The third largest genome project to be taken on by DOE JGI in 2008 is the marine red alga Porphyra purpurea. The ocean plays a key role in removing carbon dioxide from the atmosphere with the help of marine photosynthetic organisms like Porphyra consuming the carbon and releasing oxygen. Porphyra species are among the most common algae in the intertidal and subtidal zones of temperate rocky shores in both the northern and southern hemispheres. Understanding the effects of elevated climatic stresses on photosynthetic organisms would benefit from genome-enabled studies of carbon fixation in Porphyra, because of this organism’s great diversity of light-harvesting and photo-protective strategies.

The CSP will pursue eight smaller eukaryotic projects in 2008, using both traditional Sanger sequencing and next-generation pyrosequencing technology. These projects include the following:

  • Paxillus involutus: More than 75% of the carbon in terrestrial ecosystems is stored in forests. More than half of this carbon is found in soil organic matter (SOM). Recent studies have indicated that ectomycorrhizal fungi like Paxillus provide the dominant pathway through which carbon enters the SOM. These fungi are also known to protect plants from toxic metals. Thus, the development of metal-tolerant fungal associations would provide a strategy for active remediation of metal-contaminated soils.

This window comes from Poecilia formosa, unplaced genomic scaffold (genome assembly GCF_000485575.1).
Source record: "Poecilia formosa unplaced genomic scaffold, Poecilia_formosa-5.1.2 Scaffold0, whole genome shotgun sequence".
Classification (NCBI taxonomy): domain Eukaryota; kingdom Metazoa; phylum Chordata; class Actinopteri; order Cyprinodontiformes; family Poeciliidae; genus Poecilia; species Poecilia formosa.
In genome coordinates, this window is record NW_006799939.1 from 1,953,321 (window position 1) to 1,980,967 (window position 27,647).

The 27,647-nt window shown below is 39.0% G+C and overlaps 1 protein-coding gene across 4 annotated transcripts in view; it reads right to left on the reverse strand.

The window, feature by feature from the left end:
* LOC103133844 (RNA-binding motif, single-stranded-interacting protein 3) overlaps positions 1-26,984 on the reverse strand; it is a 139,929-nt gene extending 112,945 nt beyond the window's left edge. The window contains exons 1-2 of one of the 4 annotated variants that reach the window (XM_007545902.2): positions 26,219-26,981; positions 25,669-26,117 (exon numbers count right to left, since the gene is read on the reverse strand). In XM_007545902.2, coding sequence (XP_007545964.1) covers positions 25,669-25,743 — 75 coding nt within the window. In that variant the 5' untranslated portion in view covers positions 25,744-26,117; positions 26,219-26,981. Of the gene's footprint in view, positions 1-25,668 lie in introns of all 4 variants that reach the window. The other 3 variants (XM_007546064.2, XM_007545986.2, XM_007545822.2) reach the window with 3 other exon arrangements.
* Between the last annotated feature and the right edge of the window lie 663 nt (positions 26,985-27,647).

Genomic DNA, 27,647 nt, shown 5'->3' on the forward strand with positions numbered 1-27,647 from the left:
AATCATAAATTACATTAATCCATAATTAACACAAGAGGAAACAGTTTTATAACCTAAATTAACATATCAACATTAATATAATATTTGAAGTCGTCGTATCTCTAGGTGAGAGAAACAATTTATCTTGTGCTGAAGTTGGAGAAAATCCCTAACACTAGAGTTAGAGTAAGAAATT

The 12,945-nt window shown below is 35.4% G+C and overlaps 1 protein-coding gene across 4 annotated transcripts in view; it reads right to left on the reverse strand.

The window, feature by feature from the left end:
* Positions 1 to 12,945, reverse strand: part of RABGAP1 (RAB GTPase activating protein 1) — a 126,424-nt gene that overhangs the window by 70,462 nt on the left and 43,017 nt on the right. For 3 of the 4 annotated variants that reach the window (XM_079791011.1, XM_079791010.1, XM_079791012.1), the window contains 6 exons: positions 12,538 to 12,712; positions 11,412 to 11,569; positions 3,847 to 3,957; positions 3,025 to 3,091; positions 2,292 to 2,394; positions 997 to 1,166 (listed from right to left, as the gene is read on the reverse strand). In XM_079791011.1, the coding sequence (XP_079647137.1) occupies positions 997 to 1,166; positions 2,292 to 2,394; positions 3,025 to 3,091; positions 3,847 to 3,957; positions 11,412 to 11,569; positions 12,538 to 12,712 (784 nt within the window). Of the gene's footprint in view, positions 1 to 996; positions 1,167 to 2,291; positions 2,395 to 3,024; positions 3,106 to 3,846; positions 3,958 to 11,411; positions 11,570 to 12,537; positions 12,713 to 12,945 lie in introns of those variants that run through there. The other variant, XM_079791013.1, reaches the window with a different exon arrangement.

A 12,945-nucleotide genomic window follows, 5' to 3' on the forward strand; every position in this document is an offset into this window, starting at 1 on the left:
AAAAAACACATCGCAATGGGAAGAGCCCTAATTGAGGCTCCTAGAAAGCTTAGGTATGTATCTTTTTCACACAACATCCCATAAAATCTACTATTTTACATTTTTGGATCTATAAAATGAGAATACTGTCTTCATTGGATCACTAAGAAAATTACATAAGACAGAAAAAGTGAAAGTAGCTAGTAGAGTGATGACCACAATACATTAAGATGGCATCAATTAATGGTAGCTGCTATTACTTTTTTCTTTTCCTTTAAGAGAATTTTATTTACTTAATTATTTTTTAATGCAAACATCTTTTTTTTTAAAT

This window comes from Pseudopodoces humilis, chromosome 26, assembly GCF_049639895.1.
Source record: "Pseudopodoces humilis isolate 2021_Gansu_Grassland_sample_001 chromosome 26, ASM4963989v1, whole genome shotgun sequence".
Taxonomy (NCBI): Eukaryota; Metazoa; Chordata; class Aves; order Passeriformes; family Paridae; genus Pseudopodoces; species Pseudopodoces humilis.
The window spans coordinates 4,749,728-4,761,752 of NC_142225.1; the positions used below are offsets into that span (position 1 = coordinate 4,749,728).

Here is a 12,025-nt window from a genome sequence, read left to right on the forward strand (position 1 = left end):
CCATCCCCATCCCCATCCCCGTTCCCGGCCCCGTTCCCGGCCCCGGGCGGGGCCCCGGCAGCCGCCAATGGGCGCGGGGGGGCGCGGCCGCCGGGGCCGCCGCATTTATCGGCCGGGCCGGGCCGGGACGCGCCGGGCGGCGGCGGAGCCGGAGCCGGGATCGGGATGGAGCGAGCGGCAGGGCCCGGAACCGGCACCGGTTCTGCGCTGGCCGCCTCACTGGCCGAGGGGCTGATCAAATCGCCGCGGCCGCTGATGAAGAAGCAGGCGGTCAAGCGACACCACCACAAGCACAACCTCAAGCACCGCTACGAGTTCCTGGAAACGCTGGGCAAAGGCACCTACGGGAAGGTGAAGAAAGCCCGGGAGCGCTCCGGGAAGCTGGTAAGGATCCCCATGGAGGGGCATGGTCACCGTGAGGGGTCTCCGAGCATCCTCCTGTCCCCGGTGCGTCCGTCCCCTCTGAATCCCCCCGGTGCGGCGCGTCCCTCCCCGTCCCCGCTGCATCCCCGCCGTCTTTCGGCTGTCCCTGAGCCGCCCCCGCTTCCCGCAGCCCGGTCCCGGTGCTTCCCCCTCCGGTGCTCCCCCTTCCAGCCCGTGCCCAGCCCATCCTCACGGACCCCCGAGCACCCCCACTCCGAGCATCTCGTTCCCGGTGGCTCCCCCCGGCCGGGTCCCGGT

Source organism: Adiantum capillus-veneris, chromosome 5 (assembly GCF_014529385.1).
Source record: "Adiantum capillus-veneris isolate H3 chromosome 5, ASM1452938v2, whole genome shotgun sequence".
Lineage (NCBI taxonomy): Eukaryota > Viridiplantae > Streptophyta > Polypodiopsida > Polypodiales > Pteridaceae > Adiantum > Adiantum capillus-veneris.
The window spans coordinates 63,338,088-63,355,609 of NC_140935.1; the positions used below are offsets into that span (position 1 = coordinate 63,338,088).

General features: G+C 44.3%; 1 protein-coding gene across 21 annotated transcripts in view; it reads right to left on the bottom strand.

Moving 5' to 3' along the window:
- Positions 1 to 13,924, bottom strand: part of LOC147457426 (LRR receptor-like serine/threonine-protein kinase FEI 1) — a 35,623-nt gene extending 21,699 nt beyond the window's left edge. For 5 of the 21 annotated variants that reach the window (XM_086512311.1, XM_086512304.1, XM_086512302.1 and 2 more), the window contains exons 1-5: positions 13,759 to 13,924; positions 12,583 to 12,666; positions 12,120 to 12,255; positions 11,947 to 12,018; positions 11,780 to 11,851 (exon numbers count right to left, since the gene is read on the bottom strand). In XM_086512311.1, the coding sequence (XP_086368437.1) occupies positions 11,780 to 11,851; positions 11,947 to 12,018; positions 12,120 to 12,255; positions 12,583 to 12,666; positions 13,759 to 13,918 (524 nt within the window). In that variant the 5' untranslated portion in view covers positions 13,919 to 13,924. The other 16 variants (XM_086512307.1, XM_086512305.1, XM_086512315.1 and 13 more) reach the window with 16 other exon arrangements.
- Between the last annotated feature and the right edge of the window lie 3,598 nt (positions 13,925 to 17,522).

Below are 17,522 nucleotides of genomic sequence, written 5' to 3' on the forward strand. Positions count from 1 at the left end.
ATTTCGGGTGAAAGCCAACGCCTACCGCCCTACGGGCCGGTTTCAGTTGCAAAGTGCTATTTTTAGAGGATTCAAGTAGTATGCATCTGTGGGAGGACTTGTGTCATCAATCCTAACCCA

• Two species of Phaeocystis phytoplankton: The Phaeocystis genus contributes approximately 10% of annual global marine primary photosynthetic production, equivalent to four billion metric tons of carbon dioxide fixed annually—reinforcing its importance for the study of the global carbon cycle and carbon sequestration.

  • The leaf-degrading fungus Agaricus bisporus: Genomic studies of A. bisporus target enhanced understanding of the mechanisms employed for efficient conversion of lignocellulose—crucial for the production of fuels and products from renewable biomass.

  • The first ciliated protozoan genome, Tetrahymena thermophila: A microbial model organism for discovering fundamental principles of eukaryotic biology, it will allow improved construction and stability of cell lines for the over-expression of proteins, including cellulase enzymes to overcome the limiting hurdle of biomass-to-biofuel production and metal-chelating proteins to enhance the already superior capacity of ciliates for bioremediation of toxic heavy metals in industrial effluents.